Reinforced polymer-based composites are attractive lightweight materials for aircrafts, automobiles, and turbine blades, but still show strength and fracture toughness lower than traditional metals. An interesting approach to address this issue is to fabricate composites with structural features that absorb part of the elastic energy stored in the material during fracture through extrinsic and intrinsic toughening mechanisms behind and ahead of the crack tip, respectively. Inspired by the nacreous layer of mollusk shells, the fracture behavior of multiscale composites that combine intrinsic toughness from a brick-and-mortar structure connected through nanoscale mineral bridges and extrinsic toughness arising from a brittle–ductile laminate architecture at the millimeter scale are fabricated and investigated. Such a hierarchical toughening approach increases the dissipated energy by more than 30-fold during fracture with minimal loss in stiffness and strength. Using simple energy balance arguments and fracture mechanics concepts, guidelines are established for the design of nacre-like composites with a remarkable combination of stiffness, strength, and toughness. This demonstrates the possibility to controllably introduce toughening mechanisms at different length scales and to thus fabricate hierarchical composites with high fracture resistance in spite of the brittle nature of their main inorganic constituents.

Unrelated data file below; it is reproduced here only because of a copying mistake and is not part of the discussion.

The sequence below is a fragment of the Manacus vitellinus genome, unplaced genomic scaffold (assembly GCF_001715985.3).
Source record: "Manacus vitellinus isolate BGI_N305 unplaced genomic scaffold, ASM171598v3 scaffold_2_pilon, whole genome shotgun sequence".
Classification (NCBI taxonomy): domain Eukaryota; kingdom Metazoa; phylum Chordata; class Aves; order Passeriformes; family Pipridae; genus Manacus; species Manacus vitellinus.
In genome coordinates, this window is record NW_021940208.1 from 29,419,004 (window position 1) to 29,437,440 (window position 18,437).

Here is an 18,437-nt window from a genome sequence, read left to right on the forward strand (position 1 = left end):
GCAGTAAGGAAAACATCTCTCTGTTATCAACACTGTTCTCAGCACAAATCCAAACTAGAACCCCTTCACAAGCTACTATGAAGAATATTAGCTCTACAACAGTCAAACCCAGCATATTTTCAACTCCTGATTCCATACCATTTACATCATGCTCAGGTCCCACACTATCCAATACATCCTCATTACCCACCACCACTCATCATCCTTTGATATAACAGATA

- composite materials
- hierarchical structures